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Year : 2019  |  Volume : 67  |  Issue : 6  |  Page : 1456--1458

Extracapsular Resection of Noninvasive Functional Pituitary Adenomas

Chandrashekhar Deopujari, Aniruddha Bhagwat 
 Department of Neurosurgery, BHIMS, Mumbai, Maharashtra, India

Correspondence Address:
Dr. Chandrashekhar Deopujari
Department of Neurosurgery, BHIMS, Mumbai, Maharashtra
India




How to cite this article:
Deopujari C, Bhagwat A. Extracapsular Resection of Noninvasive Functional Pituitary Adenomas.Neurol India 2019;67:1456-1458


How to cite this URL:
Deopujari C, Bhagwat A. Extracapsular Resection of Noninvasive Functional Pituitary Adenomas. Neurol India [serial online] 2019 [cited 2020 Sep 26 ];67:1456-1458
Available from: http://www.neurologyindia.com/text.asp?2019/67/6/1456/273656


Full Text



The series by QingXin et al. in this issue very well describes the logically possible benefits expected from extracapsular resection of functional noninvasive pituitary adenoma.[1] The foundation of modern pituitary surgery for functioning tumors was laid by Jules Hardy from Montreal, who used magnification and illumination provided by an operating microscope for the first time to facilitate the selective radical resection of pituitary microadenomas.[2] This served the purpose of differentiating the surrounding normal parenchyma from the adenomatous tissue and thus preserving normal hormonal function. Over the years, neurosurgeons have worked on these very lines, and various new techniques have been designed keeping in mind the same goals viz. maximal safe resection, normalization of hormonal function, and avoidance of recurrence. The endoscopic endonasal approach has now become the standard of care for pituitary surgery. The rapid improvements in endoscope technology have led to a remarkable rise in its popularity, as also an attendant revolutionary change in the concepts of pituitary surgery.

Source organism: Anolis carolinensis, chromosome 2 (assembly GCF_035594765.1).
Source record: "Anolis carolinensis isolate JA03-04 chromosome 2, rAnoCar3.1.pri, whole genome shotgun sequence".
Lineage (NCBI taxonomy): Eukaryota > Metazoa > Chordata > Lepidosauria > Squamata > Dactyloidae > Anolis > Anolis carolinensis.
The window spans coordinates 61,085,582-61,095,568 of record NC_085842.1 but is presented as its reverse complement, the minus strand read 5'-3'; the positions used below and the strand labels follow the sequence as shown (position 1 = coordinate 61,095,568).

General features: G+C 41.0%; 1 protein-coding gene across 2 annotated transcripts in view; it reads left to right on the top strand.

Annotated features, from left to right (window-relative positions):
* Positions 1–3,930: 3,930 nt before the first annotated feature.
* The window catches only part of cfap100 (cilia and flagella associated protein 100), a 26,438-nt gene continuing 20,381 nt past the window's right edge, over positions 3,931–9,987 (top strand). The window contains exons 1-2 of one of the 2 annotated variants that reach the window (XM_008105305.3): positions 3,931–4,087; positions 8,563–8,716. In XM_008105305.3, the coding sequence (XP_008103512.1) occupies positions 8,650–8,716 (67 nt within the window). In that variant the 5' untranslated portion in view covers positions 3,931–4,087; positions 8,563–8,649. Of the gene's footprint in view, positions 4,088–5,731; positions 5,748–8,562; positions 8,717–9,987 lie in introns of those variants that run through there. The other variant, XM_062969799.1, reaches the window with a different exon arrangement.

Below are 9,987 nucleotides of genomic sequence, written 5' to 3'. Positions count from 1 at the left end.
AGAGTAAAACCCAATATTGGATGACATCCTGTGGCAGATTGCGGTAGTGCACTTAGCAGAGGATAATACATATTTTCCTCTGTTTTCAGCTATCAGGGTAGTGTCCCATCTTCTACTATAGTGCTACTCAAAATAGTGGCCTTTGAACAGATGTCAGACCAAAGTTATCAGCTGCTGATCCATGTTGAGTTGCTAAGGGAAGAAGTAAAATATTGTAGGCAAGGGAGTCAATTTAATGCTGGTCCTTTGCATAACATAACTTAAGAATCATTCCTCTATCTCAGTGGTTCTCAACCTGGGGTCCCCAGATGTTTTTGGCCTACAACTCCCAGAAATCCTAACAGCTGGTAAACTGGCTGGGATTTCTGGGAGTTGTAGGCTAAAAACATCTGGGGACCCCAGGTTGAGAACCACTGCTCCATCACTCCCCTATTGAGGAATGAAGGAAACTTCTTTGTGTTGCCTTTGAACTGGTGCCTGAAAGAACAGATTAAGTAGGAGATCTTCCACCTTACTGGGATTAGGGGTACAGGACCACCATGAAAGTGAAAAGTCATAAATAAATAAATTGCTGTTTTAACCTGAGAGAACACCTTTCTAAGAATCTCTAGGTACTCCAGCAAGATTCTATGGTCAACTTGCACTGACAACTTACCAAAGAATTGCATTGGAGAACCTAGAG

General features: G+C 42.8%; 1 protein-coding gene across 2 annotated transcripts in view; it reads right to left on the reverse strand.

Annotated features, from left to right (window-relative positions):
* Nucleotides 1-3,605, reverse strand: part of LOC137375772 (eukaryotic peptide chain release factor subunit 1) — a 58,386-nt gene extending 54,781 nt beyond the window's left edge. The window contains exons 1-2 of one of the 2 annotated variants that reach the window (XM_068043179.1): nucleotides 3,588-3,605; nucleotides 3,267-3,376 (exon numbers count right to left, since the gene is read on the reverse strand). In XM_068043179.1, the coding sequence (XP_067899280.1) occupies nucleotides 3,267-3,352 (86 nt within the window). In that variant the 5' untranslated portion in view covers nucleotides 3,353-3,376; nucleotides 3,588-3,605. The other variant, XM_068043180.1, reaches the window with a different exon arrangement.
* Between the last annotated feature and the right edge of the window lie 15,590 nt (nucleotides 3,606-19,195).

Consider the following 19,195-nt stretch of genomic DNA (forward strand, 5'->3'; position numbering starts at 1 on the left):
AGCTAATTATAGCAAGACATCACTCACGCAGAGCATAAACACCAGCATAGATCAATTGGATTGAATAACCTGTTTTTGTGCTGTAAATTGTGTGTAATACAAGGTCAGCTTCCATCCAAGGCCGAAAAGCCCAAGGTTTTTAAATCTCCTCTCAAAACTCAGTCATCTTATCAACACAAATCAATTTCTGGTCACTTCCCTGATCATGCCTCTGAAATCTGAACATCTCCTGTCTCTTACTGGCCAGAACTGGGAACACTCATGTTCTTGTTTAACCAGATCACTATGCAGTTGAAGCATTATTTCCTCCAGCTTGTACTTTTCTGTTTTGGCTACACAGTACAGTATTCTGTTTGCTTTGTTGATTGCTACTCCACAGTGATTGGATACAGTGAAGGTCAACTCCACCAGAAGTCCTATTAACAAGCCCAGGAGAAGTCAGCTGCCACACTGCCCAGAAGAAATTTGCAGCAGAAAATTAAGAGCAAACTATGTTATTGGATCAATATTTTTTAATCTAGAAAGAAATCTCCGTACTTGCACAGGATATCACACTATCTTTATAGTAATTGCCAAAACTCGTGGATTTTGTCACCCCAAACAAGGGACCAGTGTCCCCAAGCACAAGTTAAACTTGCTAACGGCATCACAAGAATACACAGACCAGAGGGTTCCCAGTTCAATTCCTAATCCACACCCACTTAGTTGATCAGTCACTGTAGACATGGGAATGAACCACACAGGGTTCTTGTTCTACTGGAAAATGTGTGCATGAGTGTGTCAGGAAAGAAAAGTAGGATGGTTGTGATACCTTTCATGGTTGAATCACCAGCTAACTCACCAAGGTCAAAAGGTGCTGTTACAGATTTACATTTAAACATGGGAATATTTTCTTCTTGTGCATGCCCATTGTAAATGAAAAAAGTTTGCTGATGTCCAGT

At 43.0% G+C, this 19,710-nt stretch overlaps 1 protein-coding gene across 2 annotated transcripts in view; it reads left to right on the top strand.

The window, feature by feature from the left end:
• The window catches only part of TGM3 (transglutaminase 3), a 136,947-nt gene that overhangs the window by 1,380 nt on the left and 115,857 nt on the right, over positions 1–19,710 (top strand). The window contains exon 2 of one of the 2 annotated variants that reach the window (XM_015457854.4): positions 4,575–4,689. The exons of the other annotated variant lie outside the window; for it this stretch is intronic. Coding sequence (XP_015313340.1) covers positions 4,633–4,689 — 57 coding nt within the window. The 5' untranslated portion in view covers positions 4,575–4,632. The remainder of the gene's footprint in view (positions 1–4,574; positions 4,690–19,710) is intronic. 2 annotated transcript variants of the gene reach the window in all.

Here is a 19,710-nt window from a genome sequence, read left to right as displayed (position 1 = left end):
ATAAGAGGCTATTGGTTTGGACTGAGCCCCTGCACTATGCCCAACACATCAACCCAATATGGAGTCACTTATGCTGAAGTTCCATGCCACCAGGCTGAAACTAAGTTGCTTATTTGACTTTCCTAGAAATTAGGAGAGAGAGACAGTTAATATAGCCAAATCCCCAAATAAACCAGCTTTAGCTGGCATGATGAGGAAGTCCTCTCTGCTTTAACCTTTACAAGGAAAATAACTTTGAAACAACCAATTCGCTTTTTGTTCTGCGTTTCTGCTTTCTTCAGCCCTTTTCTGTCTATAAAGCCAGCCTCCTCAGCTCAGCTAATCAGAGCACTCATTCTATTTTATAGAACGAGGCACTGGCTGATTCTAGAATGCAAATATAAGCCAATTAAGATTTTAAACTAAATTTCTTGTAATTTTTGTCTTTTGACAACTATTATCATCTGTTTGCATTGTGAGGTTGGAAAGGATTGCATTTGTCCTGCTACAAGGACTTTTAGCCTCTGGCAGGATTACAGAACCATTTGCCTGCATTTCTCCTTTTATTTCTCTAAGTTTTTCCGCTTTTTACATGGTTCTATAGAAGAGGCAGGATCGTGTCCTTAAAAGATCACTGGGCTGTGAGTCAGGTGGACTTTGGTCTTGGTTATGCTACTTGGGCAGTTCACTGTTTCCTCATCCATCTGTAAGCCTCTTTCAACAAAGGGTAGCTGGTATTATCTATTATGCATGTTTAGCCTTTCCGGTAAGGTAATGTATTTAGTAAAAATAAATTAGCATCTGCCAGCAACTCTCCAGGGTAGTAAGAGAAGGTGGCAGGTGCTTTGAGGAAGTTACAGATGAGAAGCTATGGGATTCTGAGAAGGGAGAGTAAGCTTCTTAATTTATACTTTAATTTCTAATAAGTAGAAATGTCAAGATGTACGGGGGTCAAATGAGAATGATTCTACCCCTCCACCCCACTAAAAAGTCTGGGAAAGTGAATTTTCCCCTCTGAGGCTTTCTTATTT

The concept of a tumor pseudocapsule has been well established through the work of Oldfield and Vortmeyer.[3] The techniques of intracapsular and extracapsular resection have been designed with respect to this pseudocapsule [Figure 1] and [Figure 2]. There are numerous pros and cons to both of these techniques. Extracapsular excision allows a more complete excision of the adenoma, with superior functional hormonal normalisation, although at the cost of higher rates of the injury to the cavernous sinus, normal parenchyma, and infundibulum, as also higher cerebrospinal fluid (CSF) leak rates. For this reason, extracapsular approaches went out of favour for a long time. It may be useful to note that in cases with MRI negative microadenomas that are lateralized on bilateral inferior petrosal sinus sampling (BIPSS), the success rate of hemi-hypophysectomy may be higher than that of extracapsular resection.[4],[5],[6] This is especially true while reoperating patients with microadenoma due to the lack of normalization of hormonal levels.{Figure 1}{Figure 2}